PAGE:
A sore throat is discomfort, pain, or scratchiness in the throat. A sore throat often makes it painful to swallow.
Throat - sore; Pain - throat
Sore throats are common. Most of the time the soreness is worse in the morning and improves as the day progresses.
Like colds, the vast majority of sore throats are caused by viral infections. This means most sore throats will NOT respond to antibiotics. Many people have a mild sore throat at the beginning of every cold. When the nose or sinuses become infected, drainage can run down the back of the throat and irritate it, especially at night. Or, the throat itself can be infected.
Some viruses can cause specific types of sore throat. For example, Coxsackievirus sometimes causes blisters in the throat, especially in the late summer and early fall. Mononucleosis and the flu can also cause specific viral throat infections.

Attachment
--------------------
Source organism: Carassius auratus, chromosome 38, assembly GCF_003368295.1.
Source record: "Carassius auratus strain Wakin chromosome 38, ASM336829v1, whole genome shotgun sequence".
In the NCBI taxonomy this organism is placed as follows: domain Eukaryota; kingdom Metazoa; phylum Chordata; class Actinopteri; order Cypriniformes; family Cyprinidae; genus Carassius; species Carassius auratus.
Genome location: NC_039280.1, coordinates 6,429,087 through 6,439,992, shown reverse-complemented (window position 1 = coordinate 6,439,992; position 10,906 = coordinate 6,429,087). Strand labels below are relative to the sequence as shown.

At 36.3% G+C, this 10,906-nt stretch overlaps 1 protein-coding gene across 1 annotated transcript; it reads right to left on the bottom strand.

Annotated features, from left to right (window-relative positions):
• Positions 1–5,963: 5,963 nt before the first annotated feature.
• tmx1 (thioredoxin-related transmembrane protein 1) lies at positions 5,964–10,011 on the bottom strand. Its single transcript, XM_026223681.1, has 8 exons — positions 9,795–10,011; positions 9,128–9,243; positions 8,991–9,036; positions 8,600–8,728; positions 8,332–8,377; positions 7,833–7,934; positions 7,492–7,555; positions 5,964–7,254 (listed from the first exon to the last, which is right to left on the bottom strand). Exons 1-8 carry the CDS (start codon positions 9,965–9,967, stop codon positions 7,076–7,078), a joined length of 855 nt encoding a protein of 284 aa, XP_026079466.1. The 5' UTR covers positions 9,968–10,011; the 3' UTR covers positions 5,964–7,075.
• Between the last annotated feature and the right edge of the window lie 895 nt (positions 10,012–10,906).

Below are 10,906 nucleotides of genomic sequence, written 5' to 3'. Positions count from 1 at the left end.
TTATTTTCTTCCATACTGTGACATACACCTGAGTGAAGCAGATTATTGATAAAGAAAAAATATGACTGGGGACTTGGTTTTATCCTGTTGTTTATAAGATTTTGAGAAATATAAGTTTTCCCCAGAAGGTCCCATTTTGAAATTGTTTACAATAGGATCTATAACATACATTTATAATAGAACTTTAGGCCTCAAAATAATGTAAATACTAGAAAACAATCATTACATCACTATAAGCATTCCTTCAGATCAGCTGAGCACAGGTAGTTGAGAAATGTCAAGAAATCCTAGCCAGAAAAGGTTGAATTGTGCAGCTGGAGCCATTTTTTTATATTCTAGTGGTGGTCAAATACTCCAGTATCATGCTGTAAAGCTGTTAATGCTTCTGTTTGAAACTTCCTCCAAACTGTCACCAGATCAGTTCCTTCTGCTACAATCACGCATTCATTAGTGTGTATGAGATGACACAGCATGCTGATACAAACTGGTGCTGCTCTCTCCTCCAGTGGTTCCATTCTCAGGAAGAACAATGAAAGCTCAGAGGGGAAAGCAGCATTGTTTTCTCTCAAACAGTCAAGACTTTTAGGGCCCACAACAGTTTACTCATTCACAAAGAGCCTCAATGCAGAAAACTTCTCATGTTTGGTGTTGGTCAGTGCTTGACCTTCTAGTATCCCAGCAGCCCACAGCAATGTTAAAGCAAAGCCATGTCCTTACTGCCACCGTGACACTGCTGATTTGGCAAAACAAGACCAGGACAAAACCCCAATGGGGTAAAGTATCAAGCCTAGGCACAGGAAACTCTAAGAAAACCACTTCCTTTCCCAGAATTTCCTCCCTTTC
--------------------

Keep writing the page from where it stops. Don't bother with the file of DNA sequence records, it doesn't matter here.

A sore throat is less likely to be strep throat if it is a minor part of a typical cold (with
Sometimes breathing through the mouth will cause a sore throat in the absence of any infection. During the months of dry winter air, some people will wake up with a sore throat most mornings. This usually disappears after having something to drink.
In addition, allergies (
With a sore throat, sometimes the tonsils or surrounding parts of the throat are inflamed. Either way, removing the tonsils to try to prevent future sore throats is not recommended for most children.
- Breathing through the mouth (can cause drying and irritation of the throat)
Endotracheal intubation(tube insertion) Flu Infectious mononucleosis
- Something stuck in the throat (See:
Choking child or adultand CPR) Strep throat
- Surgery such as
Review Date: 12/01/2008
Reviewed By: Neil K. Kaneshiro, MD, MHA, Clinical Assistant Professor of Pediatrics, University of Washington School of Medicine. Also reviewed by David Zieve, MD, MHA, Medical Director, A.D.A.M., Inc.